A big, bold, larger-than-life tropical plant, the black elephant ear is not just a conversation piece. It is a showstopper.
So, if you think yours is dying, you are understandably devastated.
But rest assured, I have many tips and tricks to breathe life back into this gorgeous foliage for your home or office.
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A Black Elephant Ear Plant Is a Great Choice for Your Home or Office
With brooding, dark purple leaves that appear black in lower light and a height that can reach up to 6 feet, the Colocasia esculenta is ideal for a large open space in your home or office.
It will happily live in low-light corner or near a wall with art and side tables to accompany it.
The black elephant ear is not too hard to care for, and it is easy to decorate with or around. Not to mention this enormous slice of nature is great for keeping your air clean, so you can definitely count on it to be a lovely addition.
Signs of a Dying Black Elephant Ear Plant
The black elephant ear plant shows many of the same signs of dying or distress as other plants in trouble. You might find one or more of the following:
- Leaves wilting or turning yellow
- Short, stunted leaves
- Pests in the soil or on the leaves
- Molding or mossy soil
- Soggy soil
- Mushy stems
Common Causes of a Dying Black Elephant Ear Plant
Fortunately, there are only a few things that could be killing your black elephant ear.
- Too much light
- Too little light
- Not enough humidity
Though they are pretty hardy plants, black elephant ears still need to be in an environment relatively similar to their native one to truly thrive. You can mimic this environment pretty easily.
Watering Needs of a Black Elephant Ear Plant
As a tropical plant, the black elephant ear needs plenty of water, usually about 3 inches each week. Take a look at this article on watering mistakes that might be killing your plant.
The best approach to take with watering issues is to learn to check your soil. Simply stick your fingertip into the soil of the plant. If the top of the soil is still moist, you can leave it alone. If the top of the soil of your black elephant is dry, water it until the water runs through to the bottom.
Am I Underwatering My Black Elephant Ear Plant?
You can tell your plant has been underwatered when the leaves start to turn yellow and even brown.
Restoring Water to Your Underwatered Black Elephant Ear Plant
If you notice the leaves getting dull and starting to turn color, simply water the plant thoroughly until water runs through the bottom holes then place it in indirect light so you can be sure the sun does not dry it out too fast.
Also, be sure you check your soil more regularly.
Am I Overwatering My Black Elephant Ear Plant?
Soggy soil and mushy leaves and stem are classic signs of an overwatered black elephant ear.
Restoring Balance to Your Overwatered Black Elephant Ear Plant
If you see your soil beginning to grow moss or mold, you may have a case of root rot on your hands.
If the plant is merely extra wet, you can simply place it in a brighter space with more light to allow it to dry out more quickly.
If you have gotten to the point of mushy stems or leaves and soggy soil, you will likely need to repot the plant.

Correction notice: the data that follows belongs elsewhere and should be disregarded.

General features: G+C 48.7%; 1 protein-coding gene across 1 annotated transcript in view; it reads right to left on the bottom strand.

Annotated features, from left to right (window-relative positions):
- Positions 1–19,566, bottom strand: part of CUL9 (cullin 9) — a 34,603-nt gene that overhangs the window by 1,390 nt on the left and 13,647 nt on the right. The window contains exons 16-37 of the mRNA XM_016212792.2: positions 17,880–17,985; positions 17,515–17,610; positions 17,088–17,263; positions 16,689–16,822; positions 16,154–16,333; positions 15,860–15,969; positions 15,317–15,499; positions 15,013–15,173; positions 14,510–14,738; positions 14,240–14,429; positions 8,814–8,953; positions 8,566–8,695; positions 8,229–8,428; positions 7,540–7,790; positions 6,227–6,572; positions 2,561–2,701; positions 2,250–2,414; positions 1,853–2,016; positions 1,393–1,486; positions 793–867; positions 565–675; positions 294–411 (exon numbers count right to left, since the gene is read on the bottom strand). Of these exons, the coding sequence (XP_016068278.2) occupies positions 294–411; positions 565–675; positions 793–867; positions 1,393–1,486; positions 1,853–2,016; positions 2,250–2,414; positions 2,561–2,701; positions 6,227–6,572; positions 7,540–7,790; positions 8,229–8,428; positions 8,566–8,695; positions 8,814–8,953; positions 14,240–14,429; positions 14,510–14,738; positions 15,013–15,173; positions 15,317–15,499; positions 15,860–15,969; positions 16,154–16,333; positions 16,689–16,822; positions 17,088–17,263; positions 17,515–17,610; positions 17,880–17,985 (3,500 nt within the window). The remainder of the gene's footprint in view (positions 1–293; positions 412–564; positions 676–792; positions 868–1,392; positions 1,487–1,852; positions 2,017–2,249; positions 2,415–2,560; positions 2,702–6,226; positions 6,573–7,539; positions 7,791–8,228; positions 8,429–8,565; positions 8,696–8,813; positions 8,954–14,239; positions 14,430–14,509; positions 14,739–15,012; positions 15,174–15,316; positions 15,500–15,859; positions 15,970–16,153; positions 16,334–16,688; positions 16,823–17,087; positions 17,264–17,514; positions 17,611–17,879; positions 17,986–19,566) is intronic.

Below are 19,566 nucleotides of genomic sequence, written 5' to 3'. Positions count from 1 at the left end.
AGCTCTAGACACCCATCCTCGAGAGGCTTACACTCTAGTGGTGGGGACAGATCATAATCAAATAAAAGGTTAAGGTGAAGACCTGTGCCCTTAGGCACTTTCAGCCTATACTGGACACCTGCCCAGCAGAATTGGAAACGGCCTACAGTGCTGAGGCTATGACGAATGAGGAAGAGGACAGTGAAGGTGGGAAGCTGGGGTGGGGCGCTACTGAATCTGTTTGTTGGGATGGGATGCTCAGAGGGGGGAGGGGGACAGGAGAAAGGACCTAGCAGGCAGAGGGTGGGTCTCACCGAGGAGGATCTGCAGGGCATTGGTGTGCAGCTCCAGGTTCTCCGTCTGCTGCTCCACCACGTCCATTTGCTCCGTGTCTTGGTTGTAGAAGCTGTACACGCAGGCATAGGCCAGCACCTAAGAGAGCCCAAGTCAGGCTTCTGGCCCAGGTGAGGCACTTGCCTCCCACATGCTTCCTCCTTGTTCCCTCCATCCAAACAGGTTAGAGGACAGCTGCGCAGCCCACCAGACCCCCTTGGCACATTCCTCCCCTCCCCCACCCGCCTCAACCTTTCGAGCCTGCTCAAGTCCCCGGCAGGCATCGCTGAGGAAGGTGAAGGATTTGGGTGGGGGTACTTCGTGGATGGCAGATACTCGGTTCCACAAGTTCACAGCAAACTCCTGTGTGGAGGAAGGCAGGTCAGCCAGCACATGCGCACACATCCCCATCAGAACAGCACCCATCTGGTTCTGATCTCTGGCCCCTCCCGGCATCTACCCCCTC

To repot a black elephant ear, remove the root ball from its pot and cut away any mushy roots. Lay the plant flat on a screen outside in the sunshine and allow it to dry out fully.
Repot the root ball in a pot of fresh, indoor houseplant soil.
Water the plant fully then place it in a room with medium or bright indirect light and high humidity. A large kitchen area would be great.
Soil Needs of a Black Elephant Ear Plant
The black elephant ear plant grows best in well-draining soil and will get soggy and mushy if it doesn’t get it.
Soil Drainage Needs for a Black Elephant Ear Plant
A great strategy for the soil needs of this plant is to ensure it has a well-draining pot in addition to the soil.
Resolving Soil Drainage Issues for a Black Elephant Ear Plant
To resolve any drainage issues, you can pot the Colocasia esculenta in indoor houseplant soil then place sand or rocks at the bottom of the pot to ensure the soil does not get waterlogged.
Lighting Needs of a Black Elephant Ear Plant
While the black elephant ear plant is tropical and quite tall, it is still used to resting under the cover of much larger trees that protect it from direct light.
Thus, you will want to provide bright, indirect light to this plant.
Resolving Lighting Issues for a Black Elephant Ear Plant
If you notice the color of the leaves getting dull and no longer shiny, you will need to move it into more direct sunlight.
If you notice the leaves are growing brown and crispy, it is getting burned. Move it away from the direct light.
It’s all about finding a happy medium when it comes to lighting
Pests or Diseases that Can Cause Issues with a Black Elephant Ear Plant
Another reason your plant might be turning brown at the leaves is pests. Aphids, mealybugs, and mites may all try to take up residence on your black elephant ear plant.
If you notice bugs in your plant, first wash and wipe the leaves with a spray bottle and a cloth.
Next, you can apply an all-natural insecticide like neem oil that will chase away any remaining bugs and prevent future infestations.
Fake Black Elephant Ear Plants Are an Additional Consideration
If you’re still having trouble keeping this gigantic plant alive, you can always go fake. There is no shame in purchasing a high-quality, lovely black elephant ear plant that can beautify your home and provide many of the same benefits of a real one.
If you’re worried that fake plants are not in style, check out my article on whether artificial plants and flowers are tacky here.
How about you? Have you cared for a dying black elephant ear plant? What worked for you? Tell me about it in the comments.